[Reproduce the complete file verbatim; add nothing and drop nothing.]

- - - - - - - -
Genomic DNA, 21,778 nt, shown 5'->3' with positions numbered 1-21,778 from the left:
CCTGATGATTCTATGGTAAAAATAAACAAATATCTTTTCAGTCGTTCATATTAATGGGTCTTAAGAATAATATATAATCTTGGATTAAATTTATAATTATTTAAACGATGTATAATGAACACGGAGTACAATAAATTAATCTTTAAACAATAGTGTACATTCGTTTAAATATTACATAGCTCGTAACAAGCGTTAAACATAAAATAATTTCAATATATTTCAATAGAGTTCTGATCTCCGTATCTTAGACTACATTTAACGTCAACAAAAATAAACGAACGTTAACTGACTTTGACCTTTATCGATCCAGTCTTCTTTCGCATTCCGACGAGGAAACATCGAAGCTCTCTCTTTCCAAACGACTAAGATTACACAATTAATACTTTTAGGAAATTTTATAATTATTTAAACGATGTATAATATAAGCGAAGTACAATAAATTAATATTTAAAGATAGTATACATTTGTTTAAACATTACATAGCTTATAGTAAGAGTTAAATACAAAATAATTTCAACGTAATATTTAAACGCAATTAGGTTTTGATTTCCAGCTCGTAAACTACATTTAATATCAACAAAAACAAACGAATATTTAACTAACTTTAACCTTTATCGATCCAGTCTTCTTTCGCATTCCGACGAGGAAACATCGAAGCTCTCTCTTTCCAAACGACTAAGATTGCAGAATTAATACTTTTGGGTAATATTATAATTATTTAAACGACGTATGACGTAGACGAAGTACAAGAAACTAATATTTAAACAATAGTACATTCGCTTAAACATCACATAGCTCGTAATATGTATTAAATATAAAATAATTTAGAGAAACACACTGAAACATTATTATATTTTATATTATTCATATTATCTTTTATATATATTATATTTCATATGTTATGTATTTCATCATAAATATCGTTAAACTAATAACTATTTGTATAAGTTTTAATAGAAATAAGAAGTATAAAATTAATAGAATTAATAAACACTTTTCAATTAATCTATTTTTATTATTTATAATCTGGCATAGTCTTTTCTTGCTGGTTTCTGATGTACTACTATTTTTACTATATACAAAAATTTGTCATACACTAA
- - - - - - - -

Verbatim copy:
Genomic DNA, 21,778 nt, shown 5'->3' with positions numbered 1-21,778 from the left:
CCTGATGATTCTATGGTAAAAATAAACAAATATCTTTTCAGTCGTTCATATTAATGGGTCTTAAGAATAATATATAATCTTGGATTAAATTTATAATTATTTAAACGATGTATAATGAACACGGAGTACAATAAATTAATCTTTAAACAATAGTGTACATTCGTTTAAATATTACATAGCTCGTAACAAGCGTTAAACATAAAATAATTTCAATATATTTCAATAGAGTTCTGATCTCCGTATCTTAGACTACATTTAACGTCAACAAAAATAAACGAACGTTAACTGACTTTGACCTTTATCGATCCAGTCTTCTTTCGCATTCCGACGAGGAAACATCGAAGCTCTCTCTTTCCAAACGACTAAGATTACACAATTAATACTTTTAGGAAATTTTATAATTATTTAAACGATGTATAATATAAGCGAAGTACAATAAATTAATATTTAAAGATAGTATACATTTGTTTAAACATTACATAGCTTATAGTAAGAGTTAAATACAAAATAATTTCAACGTAATATTTAAACGCAATTAGGTTTTGATTTCCAGCTCGTAAACTACATTTAATATCAACAAAAACAAACGAATATTTAACTAACTTTAACCTTTATCGATCCAGTCTTCTTTCGCATTCCGACGAGGAAACATCGAAGCTCTCTCTTTCCAAACGACTAAGATTGCAGAATTAATACTTTTGGGTAATATTATAATTATTTAAACGACGTATGACGTAGACGAAGTACAAGAAACTAATATTTAAACAATAGTACATTCGCTTAAACATCACATAGCTCGTAATATGTATTAAATATAAAATAATTTAGAGAAACACACTGAAACATTATTATATTTTATATTATTCATATTATCTTTTATATATATTATATTTCATATGTTATGTATTTCATCATAAATATCGTTAAACTAATAACTATTTGTATAAGTTTTAATAGAAATAAGAAGTATAAAATTAATAGAATTAATAAACACTTTTCAATTAATCTATTTTTATTATTTATAATCTGGCATAGTCTTTTCTTGCTGGTTTCTGATGTACTACTATTTTTACTATATACAAAAATTTGTCATACACTAA